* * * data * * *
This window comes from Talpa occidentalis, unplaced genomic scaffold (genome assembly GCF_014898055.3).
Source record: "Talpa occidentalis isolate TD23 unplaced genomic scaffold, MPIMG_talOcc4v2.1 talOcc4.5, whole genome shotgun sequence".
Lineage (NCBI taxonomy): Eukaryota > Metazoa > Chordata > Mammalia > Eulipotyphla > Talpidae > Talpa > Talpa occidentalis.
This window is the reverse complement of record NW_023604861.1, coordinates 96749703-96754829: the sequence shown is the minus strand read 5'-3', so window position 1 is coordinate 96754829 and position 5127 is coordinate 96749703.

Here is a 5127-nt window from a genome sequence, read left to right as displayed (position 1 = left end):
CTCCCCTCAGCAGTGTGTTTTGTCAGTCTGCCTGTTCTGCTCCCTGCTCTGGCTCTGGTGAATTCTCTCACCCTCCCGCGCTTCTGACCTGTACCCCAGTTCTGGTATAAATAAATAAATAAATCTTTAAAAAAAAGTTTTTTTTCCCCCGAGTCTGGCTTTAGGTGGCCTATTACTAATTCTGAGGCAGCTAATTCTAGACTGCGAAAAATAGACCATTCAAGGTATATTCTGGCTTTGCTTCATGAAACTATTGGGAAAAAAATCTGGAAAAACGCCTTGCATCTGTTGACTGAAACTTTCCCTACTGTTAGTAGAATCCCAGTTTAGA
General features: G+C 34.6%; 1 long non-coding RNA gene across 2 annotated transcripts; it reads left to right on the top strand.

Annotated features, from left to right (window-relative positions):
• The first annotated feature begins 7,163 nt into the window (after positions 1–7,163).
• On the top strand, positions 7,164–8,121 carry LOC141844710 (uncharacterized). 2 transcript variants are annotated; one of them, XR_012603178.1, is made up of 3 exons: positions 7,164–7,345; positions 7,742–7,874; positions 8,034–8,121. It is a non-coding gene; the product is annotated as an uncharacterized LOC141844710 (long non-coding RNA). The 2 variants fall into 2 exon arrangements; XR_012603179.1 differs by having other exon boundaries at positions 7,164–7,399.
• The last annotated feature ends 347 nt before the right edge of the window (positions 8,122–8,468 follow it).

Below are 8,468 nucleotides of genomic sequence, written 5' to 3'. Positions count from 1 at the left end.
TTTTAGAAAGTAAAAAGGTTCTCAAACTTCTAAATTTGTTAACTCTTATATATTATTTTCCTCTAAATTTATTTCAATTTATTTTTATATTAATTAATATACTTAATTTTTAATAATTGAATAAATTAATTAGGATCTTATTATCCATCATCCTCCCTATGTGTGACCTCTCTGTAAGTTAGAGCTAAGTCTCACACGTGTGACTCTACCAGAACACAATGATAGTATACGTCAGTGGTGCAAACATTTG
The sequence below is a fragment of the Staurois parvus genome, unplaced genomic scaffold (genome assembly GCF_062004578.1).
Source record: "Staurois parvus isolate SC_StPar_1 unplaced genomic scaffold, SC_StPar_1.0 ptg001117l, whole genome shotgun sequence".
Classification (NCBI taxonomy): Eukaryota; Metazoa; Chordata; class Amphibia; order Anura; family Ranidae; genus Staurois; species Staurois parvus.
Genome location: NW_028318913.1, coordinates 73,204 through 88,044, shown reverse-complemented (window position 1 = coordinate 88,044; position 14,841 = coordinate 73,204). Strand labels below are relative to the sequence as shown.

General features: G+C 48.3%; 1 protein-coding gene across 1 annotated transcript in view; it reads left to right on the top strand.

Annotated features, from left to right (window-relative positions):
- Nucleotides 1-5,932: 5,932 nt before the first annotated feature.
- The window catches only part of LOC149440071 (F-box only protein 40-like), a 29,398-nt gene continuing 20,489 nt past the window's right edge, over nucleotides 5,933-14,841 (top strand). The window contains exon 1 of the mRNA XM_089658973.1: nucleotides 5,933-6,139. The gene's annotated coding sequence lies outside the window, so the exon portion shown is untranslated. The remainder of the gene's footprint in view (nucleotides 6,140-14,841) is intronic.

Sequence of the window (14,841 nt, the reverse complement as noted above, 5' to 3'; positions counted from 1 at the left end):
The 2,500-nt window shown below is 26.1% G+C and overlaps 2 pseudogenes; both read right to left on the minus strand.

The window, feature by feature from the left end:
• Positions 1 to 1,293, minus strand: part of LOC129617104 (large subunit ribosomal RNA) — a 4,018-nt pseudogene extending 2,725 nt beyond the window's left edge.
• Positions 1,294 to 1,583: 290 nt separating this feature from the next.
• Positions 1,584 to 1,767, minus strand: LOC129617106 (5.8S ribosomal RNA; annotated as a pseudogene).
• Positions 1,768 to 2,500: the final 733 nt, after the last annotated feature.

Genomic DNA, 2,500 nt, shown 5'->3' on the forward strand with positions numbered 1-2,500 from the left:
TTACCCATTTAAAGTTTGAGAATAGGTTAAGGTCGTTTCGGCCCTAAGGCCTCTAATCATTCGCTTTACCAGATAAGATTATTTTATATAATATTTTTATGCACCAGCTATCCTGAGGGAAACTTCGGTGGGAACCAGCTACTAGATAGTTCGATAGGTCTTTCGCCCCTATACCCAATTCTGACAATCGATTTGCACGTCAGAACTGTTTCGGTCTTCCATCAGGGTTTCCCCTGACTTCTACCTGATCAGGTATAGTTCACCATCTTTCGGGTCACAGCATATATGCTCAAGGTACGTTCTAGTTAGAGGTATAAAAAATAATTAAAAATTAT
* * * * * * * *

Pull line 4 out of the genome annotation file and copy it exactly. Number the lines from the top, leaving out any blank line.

This window is the reverse complement of record NW_023604861.1, coordinates 96749703-96754829: the sequence shown is the minus strand read 5'-3', so window position 1 is coordinate 96754829 and position 5127 is coordinate 96749703.